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Gawler parish celebrates milestones


Gawler Catholic parish is celebrating its 175th anniversary this year, having commenced on August 17 1849, just 13 years after the proclamation of South Australia.

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The original church, although structurally sound, was deemed too small for the rapidly growing congregation and closed on November 7 1897 after which time Mass was held in a school room.

The new Saints Peter and Paul was built in just 343 days at ‘Church Hill West’, a site set aside by Colonel William Light for a Catholic church in his plan of Gawlertown. It was opened and blessed 125 years ago on October 16 1898.

“With Catholics greatly outnumbered by other influential established churches of Britain, it could only have been the Holy Spirit who enlightened Light to make provision for a Catholic church,” said parishioner Michelle Calleja.

The double anniversary celebration on the weekend of October 14/15 included light refreshments after the 6.30pm Vigil and 8am Masses. The main event was on Sunday, commencing with the 10am Mass celebrated by parish priest Fr Jose Pazheparambil SDB and concelebrated by other Salesian priests Fr Germano Baiguini, Fr Nick Castelyns and Fr Chris Ford Salesians have been overseeing the parish since 1996.

With more than 250 people attending, the celebration was a great success thanks to the tireless efforts of Parish Pastoral Council chairperson John Veira and member Edwin Cedamon, ably supported by Guida Vieira, parish secretary, and other members of the PPC and parish community.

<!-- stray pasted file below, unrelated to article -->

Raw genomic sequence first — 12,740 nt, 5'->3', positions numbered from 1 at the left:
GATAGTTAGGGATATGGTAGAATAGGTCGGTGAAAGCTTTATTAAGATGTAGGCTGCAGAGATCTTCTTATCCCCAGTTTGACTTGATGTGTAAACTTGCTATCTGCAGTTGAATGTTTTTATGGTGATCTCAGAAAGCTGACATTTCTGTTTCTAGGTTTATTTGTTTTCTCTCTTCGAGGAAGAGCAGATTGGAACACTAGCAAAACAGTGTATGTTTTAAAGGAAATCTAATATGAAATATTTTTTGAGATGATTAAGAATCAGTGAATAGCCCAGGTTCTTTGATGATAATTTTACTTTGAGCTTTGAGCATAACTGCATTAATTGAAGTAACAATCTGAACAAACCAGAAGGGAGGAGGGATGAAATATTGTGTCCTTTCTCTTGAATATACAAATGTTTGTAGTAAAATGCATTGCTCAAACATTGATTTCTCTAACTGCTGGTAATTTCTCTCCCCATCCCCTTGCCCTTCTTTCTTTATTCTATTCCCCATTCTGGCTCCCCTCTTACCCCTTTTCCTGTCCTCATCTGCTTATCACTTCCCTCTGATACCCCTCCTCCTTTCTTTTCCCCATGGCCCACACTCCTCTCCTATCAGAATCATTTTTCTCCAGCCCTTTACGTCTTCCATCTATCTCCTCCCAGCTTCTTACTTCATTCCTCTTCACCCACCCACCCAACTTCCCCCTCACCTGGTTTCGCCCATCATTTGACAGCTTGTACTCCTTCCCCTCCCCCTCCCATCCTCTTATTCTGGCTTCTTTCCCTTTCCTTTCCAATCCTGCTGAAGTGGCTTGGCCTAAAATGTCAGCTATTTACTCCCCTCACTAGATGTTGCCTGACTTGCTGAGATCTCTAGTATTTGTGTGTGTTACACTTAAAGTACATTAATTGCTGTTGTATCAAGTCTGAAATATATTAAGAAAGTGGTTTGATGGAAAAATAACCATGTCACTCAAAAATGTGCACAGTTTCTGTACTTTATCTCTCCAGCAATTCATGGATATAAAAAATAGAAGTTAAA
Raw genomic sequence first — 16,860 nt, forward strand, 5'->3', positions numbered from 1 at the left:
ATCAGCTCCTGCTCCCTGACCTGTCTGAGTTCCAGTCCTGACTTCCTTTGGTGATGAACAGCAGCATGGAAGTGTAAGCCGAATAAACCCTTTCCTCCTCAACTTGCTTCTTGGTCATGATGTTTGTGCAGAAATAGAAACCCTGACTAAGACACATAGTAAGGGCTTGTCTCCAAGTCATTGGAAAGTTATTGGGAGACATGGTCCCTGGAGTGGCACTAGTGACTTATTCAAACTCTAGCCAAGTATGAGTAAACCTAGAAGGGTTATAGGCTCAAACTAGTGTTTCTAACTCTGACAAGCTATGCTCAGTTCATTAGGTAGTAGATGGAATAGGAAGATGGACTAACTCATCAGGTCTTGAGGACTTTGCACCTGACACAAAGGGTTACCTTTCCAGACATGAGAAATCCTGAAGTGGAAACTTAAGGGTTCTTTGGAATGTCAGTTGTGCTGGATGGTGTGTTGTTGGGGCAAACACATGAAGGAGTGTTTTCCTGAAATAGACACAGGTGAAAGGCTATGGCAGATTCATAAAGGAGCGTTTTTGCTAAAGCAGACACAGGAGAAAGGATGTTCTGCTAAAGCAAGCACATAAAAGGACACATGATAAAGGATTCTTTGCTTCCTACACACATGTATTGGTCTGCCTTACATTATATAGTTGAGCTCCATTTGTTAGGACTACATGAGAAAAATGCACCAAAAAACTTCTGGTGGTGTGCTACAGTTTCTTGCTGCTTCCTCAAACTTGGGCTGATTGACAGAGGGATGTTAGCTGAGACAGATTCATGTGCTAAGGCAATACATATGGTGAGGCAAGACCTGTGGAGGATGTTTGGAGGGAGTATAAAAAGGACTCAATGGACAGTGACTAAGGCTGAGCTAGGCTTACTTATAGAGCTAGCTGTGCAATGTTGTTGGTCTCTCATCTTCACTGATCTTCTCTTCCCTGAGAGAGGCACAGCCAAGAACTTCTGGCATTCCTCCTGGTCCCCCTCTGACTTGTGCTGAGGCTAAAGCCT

Karen Redman, a parishioner of more than 50 years, attended in dual roles as Gawler mayor and long serving musician. She was joined by Michelle in the singing at Mass and Mayor Redman then opened the day’s musical entertainment. Together with Frs Jose and Germano she cut the birthday cake which featured a wafer portrait of the church. Commemorative iced biscuits baked by long-devoted parishioner, Mary Mann, were generously distributed to all.

At noon the rarely used church bell rang, and all people stood up for the Angelus prayer, recalling the forgotten Catholic tradition.

“It was indeed a moment of quiet ecstasy, a moment of blessing of the flock and the food,” said Fr Jose.

Parishioners and visitors took a self-guided tour of the historic church with its precious relics, antiques and pictorial charts prepared by Lauren Bennett.

Fr Jose encouraged people to take a short drive to Gawler for weekday or weekend Mass and take in the “splendour” of the Romanesque building featuring unique hand-shaped bricks, elaborate cast iron detailing and local bluestone, towering eight-sided twin turrets over 21m high (equivalent to four storeys), ornate stained glass leadlight windows and exposed timber ceiling.

Fr Germano, parish priest from 2001-2019, managed the exterior restoration, interior painting and laying of new carpets in 2016.

“We are indebted to our pioneering priests and parishioners, we give thanks to those who sought to fundraise for this new church for the Catholics of Gawlertown,” Fr Jose said.

“Years of fundraising activities of juvenile balls, concerts, bazaars, picnics, sport meetings, endless baking and sewing, the many local businesses and individuals for their generous donations and scores of people maintained to its present beauty.”

Michelle also praised the “determined, unwavering commitment from the ‘New Church Committee’ who fulfilled this ambition with selfless, loving duty and honour”.

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